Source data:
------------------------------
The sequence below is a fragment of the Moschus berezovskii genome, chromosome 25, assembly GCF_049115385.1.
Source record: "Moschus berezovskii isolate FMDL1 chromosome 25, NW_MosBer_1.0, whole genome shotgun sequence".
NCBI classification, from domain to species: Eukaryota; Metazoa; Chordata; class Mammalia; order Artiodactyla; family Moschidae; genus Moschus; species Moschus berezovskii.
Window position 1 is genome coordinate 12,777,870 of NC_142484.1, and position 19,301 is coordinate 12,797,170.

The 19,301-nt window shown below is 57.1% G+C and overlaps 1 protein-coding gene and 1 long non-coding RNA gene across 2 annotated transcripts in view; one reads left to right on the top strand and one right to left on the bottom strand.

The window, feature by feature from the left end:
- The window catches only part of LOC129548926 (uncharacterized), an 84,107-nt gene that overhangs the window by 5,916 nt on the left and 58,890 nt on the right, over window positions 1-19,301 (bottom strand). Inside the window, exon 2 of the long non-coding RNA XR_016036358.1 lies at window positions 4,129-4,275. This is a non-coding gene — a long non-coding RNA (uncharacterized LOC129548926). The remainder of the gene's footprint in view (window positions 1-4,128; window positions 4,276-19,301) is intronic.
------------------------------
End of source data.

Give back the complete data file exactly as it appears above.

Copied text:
The sequence below is a fragment of the Moschus berezovskii genome, chromosome 25, assembly GCF_049115385.1.
Source record: "Moschus berezovskii isolate FMDL1 chromosome 25, NW_MosBer_1.0, whole genome shotgun sequence".
NCBI classification, from domain to species: Eukaryota; Metazoa; Chordata; class Mammalia; order Artiodactyla; family Moschidae; genus Moschus; species Moschus berezovskii.
Window position 1 is genome coordinate 12,777,870 of NC_142484.1, and position 19,301 is coordinate 12,797,170.

The 19,301-nt window shown below is 57.1% G+C and overlaps 1 protein-coding gene and 1 long non-coding RNA gene across 2 annotated transcripts in view; one reads left to right on the top strand and one right to left on the bottom strand.

The window, feature by feature from the left end:
- The window catches only part of LOC129548926 (uncharacterized), an 84,107-nt gene that overhangs the window by 5,916 nt on the left and 58,890 nt on the right, over window positions 1-19,301 (bottom strand). Inside the window, exon 2 of the long non-coding RNA XR_016036358.1 lies at window positions 4,129-4,275. This is a non-coding gene — a long non-coding RNA (uncharacterized LOC129548926). The remainder of the gene's footprint in view (window positions 1-4,128; window positions 4,276-19,301) is intronic.